ENON, Ohio — Following the closing of the acquisition of Marathon Petroleum Corp.’s Speedway convenience-store chain, 7-Eleven Inc. has laid off approximately 35 people at Speedway’s headquarters in Enon, Ohio.
The layoffs are part of 7-Eleven’s process of integrating the two c-store companies and brands.
“Over the last several months, we have made significant progress toward fully combining Speedway and 7-Eleven. Associates from both organizations worked together to design an organizational structure that will better position the combined company for success in the near-term and for many years to come,” Irving, Texas-based 7-Eleven said in a statement provided to CSP.
“As part of the integration process, we made some difficult decisions to reduce staff in some areas, which included consolidating duplicate roles and aligning responsibilities to provide clarity as we embark on our bright future together,” the company said. “These decisions have not been made lightly, and we remain committed to serving customers, stores and communities from our Store Support Centers in Enon, Ohio, and Irving, Texas.”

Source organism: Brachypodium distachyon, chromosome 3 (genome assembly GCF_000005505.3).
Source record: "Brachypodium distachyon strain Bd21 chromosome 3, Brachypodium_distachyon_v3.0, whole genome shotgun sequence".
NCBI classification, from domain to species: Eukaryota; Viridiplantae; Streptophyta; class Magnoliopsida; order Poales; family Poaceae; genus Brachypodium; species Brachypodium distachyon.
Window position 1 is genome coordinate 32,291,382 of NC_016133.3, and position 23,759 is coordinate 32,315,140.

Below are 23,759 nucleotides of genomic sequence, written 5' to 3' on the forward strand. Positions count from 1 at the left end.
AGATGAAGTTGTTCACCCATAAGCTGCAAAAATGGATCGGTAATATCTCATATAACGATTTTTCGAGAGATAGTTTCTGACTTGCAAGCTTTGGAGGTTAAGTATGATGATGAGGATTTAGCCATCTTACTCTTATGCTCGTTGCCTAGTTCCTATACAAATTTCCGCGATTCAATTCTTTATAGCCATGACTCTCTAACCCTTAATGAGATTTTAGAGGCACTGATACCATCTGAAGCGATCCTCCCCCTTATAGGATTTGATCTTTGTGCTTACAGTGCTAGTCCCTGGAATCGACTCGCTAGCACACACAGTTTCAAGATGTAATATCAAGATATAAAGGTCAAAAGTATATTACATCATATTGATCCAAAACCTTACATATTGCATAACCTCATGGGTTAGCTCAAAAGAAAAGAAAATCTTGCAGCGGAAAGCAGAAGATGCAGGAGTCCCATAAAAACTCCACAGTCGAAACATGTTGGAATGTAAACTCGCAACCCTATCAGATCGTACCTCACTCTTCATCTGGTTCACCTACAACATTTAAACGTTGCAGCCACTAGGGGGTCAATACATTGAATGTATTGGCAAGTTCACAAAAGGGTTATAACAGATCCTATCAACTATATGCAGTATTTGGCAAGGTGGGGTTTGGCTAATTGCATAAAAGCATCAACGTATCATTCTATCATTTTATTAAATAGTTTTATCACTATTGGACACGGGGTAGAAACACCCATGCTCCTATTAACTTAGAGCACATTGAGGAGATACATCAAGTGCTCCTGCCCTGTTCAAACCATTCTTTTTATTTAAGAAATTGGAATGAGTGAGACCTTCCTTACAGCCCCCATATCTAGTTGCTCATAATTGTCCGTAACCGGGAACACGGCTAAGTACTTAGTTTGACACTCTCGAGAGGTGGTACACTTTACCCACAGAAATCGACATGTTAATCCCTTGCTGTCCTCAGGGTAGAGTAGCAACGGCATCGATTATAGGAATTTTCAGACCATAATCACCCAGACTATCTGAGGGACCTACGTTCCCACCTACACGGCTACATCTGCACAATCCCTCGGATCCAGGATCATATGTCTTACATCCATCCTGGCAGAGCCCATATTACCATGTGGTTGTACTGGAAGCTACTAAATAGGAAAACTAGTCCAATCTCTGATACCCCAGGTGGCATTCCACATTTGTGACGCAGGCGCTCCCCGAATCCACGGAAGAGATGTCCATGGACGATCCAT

The $21 billion acquisition of Marathon Petroleum Corp.’s 3,900-unit Speedway retail network, which closed May 14, was the biggest deal in the industry’s history. 7-Eleven and Marathon Petroleum agreed to divest 293 convenience stores in local markets across 20 states to settle Federal Trade Commission (FTC) antitrust concerns.
- 7-Eleven is No. 1, and Speedway was No. 3, in CSP’s 2021 Top 202 ranking of the largest U.S. c-store chains.
Based in Irving, Texas, 7-Eleven operates, franchises and/or licenses more than 77,000 stores in 18 countries and regions, including 16,000 in North America. In addition to 7-Eleven stores, 7-Eleven Inc. operates Speedway, Stripes, Laredo Taco Company and Raise the Roost Chicken and Biscuits locations.